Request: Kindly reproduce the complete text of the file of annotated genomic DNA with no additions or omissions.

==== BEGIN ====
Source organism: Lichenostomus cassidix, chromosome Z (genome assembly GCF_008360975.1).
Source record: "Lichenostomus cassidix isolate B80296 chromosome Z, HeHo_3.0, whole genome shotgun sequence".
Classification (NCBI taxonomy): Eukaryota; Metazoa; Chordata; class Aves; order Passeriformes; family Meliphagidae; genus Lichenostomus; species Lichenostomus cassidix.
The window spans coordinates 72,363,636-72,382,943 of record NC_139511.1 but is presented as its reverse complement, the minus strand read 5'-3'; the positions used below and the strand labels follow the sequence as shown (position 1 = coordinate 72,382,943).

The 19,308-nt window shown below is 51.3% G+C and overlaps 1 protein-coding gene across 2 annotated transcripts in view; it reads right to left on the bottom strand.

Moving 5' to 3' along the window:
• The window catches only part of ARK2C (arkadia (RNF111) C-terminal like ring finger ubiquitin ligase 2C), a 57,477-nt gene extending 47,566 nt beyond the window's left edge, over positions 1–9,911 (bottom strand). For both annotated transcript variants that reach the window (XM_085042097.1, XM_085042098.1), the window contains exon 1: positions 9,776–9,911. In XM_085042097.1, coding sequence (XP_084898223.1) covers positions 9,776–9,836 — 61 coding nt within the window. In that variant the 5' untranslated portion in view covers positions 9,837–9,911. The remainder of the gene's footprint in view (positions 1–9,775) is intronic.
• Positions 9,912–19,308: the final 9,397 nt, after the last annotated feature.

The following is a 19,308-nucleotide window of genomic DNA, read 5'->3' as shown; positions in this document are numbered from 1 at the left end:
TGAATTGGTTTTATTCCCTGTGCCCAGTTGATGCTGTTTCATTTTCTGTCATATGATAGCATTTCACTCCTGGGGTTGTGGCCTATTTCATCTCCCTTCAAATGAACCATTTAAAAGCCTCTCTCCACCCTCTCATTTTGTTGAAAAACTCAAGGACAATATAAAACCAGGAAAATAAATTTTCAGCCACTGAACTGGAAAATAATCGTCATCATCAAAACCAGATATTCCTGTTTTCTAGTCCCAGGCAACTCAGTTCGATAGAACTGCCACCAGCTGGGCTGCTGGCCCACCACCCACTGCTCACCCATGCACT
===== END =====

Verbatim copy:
Source organism: Lichenostomus cassidix, chromosome Z (genome assembly GCF_008360975.1).
Source record: "Lichenostomus cassidix isolate B80296 chromosome Z, HeHo_3.0, whole genome shotgun sequence".
Classification (NCBI taxonomy): Eukaryota; Metazoa; Chordata; class Aves; order Passeriformes; family Meliphagidae; genus Lichenostomus; species Lichenostomus cassidix.
The window spans coordinates 72,363,636-72,382,943 of record NC_139511.1 but is presented as its reverse complement, the minus strand read 5'-3'; the positions used below and the strand labels follow the sequence as shown (position 1 = coordinate 72,382,943).

The 19,308-nt window shown below is 51.3% G+C and overlaps 1 protein-coding gene across 2 annotated transcripts in view; it reads right to left on the bottom strand.

Moving 5' to 3' along the window:
• The window catches only part of ARK2C (arkadia (RNF111) C-terminal like ring finger ubiquitin ligase 2C), a 57,477-nt gene extending 47,566 nt beyond the window's left edge, over positions 1–9,911 (bottom strand). For both annotated transcript variants that reach the window (XM_085042097.1, XM_085042098.1), the window contains exon 1: positions 9,776–9,911. In XM_085042097.1, coding sequence (XP_084898223.1) covers positions 9,776–9,836 — 61 coding nt within the window. In that variant the 5' untranslated portion in view covers positions 9,837–9,911. The remainder of the gene's footprint in view (positions 1–9,775) is intronic.
• Positions 9,912–19,308: the final 9,397 nt, after the last annotated feature.

The following is a 19,308-nucleotide window of genomic DNA, read 5'->3' as shown; positions in this document are numbered from 1 at the left end:
TGAATTGGTTTTATTCCCTGTGCCCAGTTGATGCTGTTTCATTTTCTGTCATATGATAGCATTTCACTCCTGGGGTTGTGGCCTATTTCATCTCCCTTCAAATGAACCATTTAAAAGCCTCTCTCCACCCTCTCATTTTGTTGAAAAACTCAAGGACAATATAAAACCAGGAAAATAAATTTTCAGCCACTGAACTGGAAAATAATCGTCATCATCAAAACCAGATATTCCTGTTTTCTAGTCCCAGGCAACTCAGTTCGATAGAACTGCCACCAGCTGGGCTGCTGGCCCACCACCCACTGCTCACCCATGCACT